It’s been said, by you as well, you’ve also mentioned that the JIT gave Russia plenty of chances to cooperate, and that’s why previously the phone numbers, some of the names have been hidden – so do you think now that this is all about a message to Russia that it’s time to stop playing around and to own up to their actions?
Yeah, I think so, because if you were to very carefully look at the different JIT public communications starting back when the criminal investigation opened, in 2014-2015, up to now, they’ve had a very very slow escalation. Because they’ve known – of course, they and all of us knew – that the Kremlin was responsible for the downing from Day 1. But they’ve given Russia plenty of chances to recant and at least stay back and at least take some responsibility. If Russia, I mean, looking back what they should’ve done from Day 1 is to say, y’know, the separatists did this, they’re rogue actors, stop supporting them, all that stuff, then Russia could avoid a lot of sanctions and other consequences. But instead of taking a relatively easy way out, which is maybe they don’t say they shot down the Boeing, but they say the separatists did, right, kind of like a compromise situation. They’ve gone the other way completely, they’ve tried to discredit the investigation from the beginning, they’ve tried to hack the investigation. So the Dutch Safety Board, which is the technical investigation of MH17, there were a lot of hacking attempts from the Kremlin onto these investigations. They’ve tried to impede or disrupt the investigation from the start, and because of that – and also their hostile actions towards the investigation from the beginning – the Dutch aren’t waiting for them. They aren’t giving them a chance to come around, to have some sort of compromise solution anymore. Now they’re just publishing all these calls from encrypted communications between Surkov and others, which shows that they’re only releasing it – I’m sure that they’re only releasing a fraction of the information that they have. So in the future, of course, there will probably be more publications from the JIT framed as a call for witnesses but really more trying to show a signal to the Kremlin that they have a lot of compromising materials on they could release that could be embarrassing individually to these people, because Surkov looks like a joke right now after some of these calls were published.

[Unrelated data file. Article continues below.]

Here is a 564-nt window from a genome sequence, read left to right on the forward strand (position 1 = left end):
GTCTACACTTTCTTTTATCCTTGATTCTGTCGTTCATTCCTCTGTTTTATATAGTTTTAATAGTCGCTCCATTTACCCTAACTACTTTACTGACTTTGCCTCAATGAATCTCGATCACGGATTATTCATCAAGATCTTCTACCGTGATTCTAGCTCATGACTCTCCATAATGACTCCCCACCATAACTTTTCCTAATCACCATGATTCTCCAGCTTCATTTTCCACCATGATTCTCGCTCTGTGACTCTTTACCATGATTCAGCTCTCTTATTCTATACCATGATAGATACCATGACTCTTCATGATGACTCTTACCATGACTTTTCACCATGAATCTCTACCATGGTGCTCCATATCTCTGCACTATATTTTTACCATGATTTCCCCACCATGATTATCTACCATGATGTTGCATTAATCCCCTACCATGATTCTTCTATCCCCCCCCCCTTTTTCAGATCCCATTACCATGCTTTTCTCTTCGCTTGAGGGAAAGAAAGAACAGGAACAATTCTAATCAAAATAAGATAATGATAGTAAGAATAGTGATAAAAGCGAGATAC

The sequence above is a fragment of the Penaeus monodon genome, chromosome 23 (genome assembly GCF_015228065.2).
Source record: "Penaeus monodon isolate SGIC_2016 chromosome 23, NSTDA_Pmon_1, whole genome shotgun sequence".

What political repercussions can these revelations have for Russia, especially in the light of some European leaders like Emmanuel Macron calling on lifting sanctions against Russia?